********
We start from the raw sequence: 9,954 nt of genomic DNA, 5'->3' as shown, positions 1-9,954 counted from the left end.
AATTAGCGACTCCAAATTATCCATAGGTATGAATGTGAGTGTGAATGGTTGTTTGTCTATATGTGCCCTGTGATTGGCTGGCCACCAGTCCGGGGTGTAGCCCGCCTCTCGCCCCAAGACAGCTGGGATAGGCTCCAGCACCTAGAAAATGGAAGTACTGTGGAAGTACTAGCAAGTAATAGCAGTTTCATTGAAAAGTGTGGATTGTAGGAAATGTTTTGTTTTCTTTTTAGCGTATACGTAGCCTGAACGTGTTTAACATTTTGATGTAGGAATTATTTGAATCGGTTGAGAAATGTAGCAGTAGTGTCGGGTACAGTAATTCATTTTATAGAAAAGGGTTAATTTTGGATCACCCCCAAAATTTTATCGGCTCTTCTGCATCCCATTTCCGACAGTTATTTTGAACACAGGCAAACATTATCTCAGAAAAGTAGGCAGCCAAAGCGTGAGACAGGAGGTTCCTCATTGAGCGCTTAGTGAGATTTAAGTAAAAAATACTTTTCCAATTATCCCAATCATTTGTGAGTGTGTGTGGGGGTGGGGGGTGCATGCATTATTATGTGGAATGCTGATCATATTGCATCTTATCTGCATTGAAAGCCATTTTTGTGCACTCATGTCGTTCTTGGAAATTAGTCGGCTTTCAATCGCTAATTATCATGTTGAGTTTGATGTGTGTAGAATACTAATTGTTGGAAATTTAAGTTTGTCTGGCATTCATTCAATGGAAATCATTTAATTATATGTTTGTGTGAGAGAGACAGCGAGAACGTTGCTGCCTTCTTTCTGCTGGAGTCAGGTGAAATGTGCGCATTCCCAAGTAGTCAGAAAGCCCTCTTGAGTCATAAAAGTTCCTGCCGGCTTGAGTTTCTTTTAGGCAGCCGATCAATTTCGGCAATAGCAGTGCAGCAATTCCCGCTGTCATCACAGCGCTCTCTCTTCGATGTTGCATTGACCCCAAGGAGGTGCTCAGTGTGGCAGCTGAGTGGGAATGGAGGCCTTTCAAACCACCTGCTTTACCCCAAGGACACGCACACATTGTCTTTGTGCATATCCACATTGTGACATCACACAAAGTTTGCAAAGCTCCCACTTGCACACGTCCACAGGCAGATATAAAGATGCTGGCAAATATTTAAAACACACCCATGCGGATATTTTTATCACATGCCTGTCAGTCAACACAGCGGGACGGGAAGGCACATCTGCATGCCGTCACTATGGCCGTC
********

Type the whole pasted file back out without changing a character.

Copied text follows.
We start from the raw sequence: 9,954 nt of genomic DNA, 5'->3' as shown, positions 1-9,954 counted from the left end.
AATTAGCGACTCCAAATTATCCATAGGTATGAATGTGAGTGTGAATGGTTGTTTGTCTATATGTGCCCTGTGATTGGCTGGCCACCAGTCCGGGGTGTAGCCCGCCTCTCGCCCCAAGACAGCTGGGATAGGCTCCAGCACCTAGAAAATGGAAGTACTGTGGAAGTACTAGCAAGTAATAGCAGTTTCATTGAAAAGTGTGGATTGTAGGAAATGTTTTGTTTTCTTTTTAGCGTATACGTAGCCTGAACGTGTTTAACATTTTGATGTAGGAATTATTTGAATCGGTTGAGAAATGTAGCAGTAGTGTCGGGTACAGTAATTCATTTTATAGAAAAGGGTTAATTTTGGATCACCCCCAAAATTTTATCGGCTCTTCTGCATCCCATTTCCGACAGTTATTTTGAACACAGGCAAACATTATCTCAGAAAAGTAGGCAGCCAAAGCGTGAGACAGGAGGTTCCTCATTGAGCGCTTAGTGAGATTTAAGTAAAAAATACTTTTCCAATTATCCCAATCATTTGTGAGTGTGTGTGGGGGTGGGGGGTGCATGCATTATTATGTGGAATGCTGATCATATTGCATCTTATCTGCATTGAAAGCCATTTTTGTGCACTCATGTCGTTCTTGGAAATTAGTCGGCTTTCAATCGCTAATTATCATGTTGAGTTTGATGTGTGTAGAATACTAATTGTTGGAAATTTAAGTTTGTCTGGCATTCATTCAATGGAAATCATTTAATTATATGTTTGTGTGAGAGAGACAGCGAGAACGTTGCTGCCTTCTTTCTGCTGGAGTCAGGTGAAATGTGCGCATTCCCAAGTAGTCAGAAAGCCCTCTTGAGTCATAAAAGTTCCTGCCGGCTTGAGTTTCTTTTAGGCAGCCGATCAATTTCGGCAATAGCAGTGCAGCAATTCCCGCTGTCATCACAGCGCTCTCTCTTCGATGTTGCATTGACCCCAAGGAGGTGCTCAGTGTGGCAGCTGAGTGGGAATGGAGGCCTTTCAAACCACCTGCTTTACCCCAAGGACACGCACACATTGTCTTTGTGCATATCCACATTGTGACATCACACAAAGTTTGCAAAGCTCCCACTTGCACACGTCCACAGGCAGATATAAAGATGCTGGCAAATATTTAAAACACACCCATGCGGATATTTTTATCACATGCCTGTCAGTCAACACAGCGGGACGGGAAGGCACATCTGCATGCCGTCACTATGGCCGTC